Kirk v. Arnold - Statement of Karissa Rothkopf
This statement was read by Karissa Rothkopf, one of the plantiffs in Kirk v. Arnold, at the press conference announcing the filing of the case.
Hi there, my name is Kari Rothkopf, and I am currently 36-years-old. Although I no longer live in the State of Illinois, I was born in Dixon and spent most of my years growing up here.
The reason for my being here today, and for joining this lawsuit, is simple; my birth certificate is wrong, and I am continuing to try and get it corrected. Honestly, I don’t believe I understood how important a birth certificate was, but have learned by several unfortunate experiences, that my birth certificate is a fundamental identity document, and a piece of paper, that declares who I am in society.
My purpose for being here today is to both; bring attention to and hopefully correct, the flawed way the rules are being interpreted. The department of Vital Statistics has denied me the ability to correct the gender on my birth certificate. This decision hurts me even though I no longer live here. My inability to correct my birth certificate has cost me money, time, aggravation, and worry. Based on my experiences, I fear that the problems I have encountered in the past will continue to affect my future.
This policy needs to be changed.
At birth, I was identified on my birth certificate as a male, but from my earliest of memories, I knew that was wrong. Even though my body said otherwise, I knew I was a girl, and prayed for almost thirty years that somehow my body would be corrected.
For just as many years, I tried to deny this reality. However, after much research, improved understanding, and finally acceptance of self I took the first steps to live my life, as me.
Under the care of my therapist and a very loving, wonderful physician, I began hormone therapy in 2003. In the years that followed I underwent the surgery that brought the answer to my lifetime of prayer. My body is congruent with the person I always was. I began to express myself publicly in early adulthood and began to express myself full time as a woman in March of 2007.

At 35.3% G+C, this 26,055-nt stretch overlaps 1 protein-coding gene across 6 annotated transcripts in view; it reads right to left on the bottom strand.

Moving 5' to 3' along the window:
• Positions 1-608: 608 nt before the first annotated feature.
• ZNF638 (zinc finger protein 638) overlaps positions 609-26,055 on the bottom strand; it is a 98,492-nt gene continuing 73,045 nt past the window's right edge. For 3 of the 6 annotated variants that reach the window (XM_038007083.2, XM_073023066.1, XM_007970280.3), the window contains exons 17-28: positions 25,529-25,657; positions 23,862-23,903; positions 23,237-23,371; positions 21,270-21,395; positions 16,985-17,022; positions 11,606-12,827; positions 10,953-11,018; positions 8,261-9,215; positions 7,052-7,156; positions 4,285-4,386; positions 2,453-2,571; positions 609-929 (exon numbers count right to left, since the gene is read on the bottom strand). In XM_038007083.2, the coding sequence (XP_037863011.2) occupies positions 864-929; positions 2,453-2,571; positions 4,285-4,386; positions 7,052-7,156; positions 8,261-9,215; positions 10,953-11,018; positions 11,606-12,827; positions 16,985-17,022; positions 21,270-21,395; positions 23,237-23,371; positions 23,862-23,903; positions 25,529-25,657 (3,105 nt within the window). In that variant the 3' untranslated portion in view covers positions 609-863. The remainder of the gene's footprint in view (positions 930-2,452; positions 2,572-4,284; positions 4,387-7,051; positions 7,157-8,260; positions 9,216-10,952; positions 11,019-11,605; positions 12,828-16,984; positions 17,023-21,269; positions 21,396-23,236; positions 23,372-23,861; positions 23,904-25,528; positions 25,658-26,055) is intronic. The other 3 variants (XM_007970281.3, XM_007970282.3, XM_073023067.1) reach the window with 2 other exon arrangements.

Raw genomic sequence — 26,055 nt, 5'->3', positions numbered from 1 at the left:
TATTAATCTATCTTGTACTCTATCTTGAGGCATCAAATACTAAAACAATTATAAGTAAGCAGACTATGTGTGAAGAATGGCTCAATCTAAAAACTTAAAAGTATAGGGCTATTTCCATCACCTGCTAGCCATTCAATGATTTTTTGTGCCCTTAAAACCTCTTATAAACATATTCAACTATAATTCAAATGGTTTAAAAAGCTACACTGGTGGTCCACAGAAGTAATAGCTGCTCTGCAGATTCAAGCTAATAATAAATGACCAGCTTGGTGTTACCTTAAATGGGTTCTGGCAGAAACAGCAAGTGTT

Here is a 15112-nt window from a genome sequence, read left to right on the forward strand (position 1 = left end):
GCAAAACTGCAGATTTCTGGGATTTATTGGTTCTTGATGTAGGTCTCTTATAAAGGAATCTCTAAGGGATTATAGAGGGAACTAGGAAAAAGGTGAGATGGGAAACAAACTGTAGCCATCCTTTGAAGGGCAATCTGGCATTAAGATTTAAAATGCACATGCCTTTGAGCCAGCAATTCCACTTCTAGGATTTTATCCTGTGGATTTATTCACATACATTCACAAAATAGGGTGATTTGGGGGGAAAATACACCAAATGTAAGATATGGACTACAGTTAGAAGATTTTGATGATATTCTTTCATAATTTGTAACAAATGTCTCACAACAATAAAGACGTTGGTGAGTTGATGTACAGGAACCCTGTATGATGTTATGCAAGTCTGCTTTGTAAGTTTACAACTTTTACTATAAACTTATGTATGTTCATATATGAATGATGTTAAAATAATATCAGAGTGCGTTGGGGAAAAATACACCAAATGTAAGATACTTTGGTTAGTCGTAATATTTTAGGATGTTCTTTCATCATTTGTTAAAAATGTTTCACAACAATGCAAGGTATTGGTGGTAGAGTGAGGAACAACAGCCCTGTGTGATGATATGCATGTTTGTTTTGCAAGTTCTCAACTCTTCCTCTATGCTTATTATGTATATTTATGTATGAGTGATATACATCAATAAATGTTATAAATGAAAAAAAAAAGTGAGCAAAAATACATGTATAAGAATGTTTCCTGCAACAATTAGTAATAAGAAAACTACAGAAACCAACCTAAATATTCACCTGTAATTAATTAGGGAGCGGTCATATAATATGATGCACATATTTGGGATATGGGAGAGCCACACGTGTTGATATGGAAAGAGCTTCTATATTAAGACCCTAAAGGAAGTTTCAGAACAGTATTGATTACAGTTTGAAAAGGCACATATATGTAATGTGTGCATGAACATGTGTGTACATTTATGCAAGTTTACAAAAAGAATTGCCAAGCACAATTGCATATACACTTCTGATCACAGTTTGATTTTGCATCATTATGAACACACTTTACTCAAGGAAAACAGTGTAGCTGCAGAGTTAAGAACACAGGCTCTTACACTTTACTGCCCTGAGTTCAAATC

The steps along this journey were done in consultation with medical professionals. My decision to pursue gender confirmation surgery was one I took with the greatest of care. This was not a spur of the moment decision, but one I made after talking to my therapist, my doctor, my family, and other women such as myself.
The surgery I needed can be very complicated, and very serious. I didn’t take the decision of who would perform the surgery I needed lightly. I did exhaustive research of the outcomes of physician in our country as well as around the world. My physician and I were concerned that the procedure utilized by many surgeons in the United States presented a significant risk of medical complications. Following this process, I was able to narrow my choices for the best surgeon for me.
I decided that the surgical procedure used by Dr. Suporn in Chonburi, Thailand was the best medical decision for me. I corresponded with the clinic coordinator, as well as Dr. Suporn. I became absolutely certain that this choice was the right medical decision for me.
I traveled to Thailand in November of 2007, returned in January of 2008 and on December 3, received the correction I had waited for my entire life. This “event” was not just a success; it wasn’t just some medical procedure, but a release from captivity and a lifetime of shame. For the first time in my life, my body looked like it was always supposed too.
As I have gone through this transition, the process of changing identification has – for the most part – been smooth. I have been able to correct the gender marker on my driver’s license, my passport, and my employment and social security records.
The only document that remains wrong is my birth certificate. This problem would not exist if my gender confirmation surgery had been performed in the United States by a physician that was licensed here.
My decision to seek the best possible medical option for surgery is the reason that my birth certificate fails to identify who I am today.
This policy must be changed. It needs to be changed for the reason I have already spoke of as well as for countless others who pursue surgery outside the United States.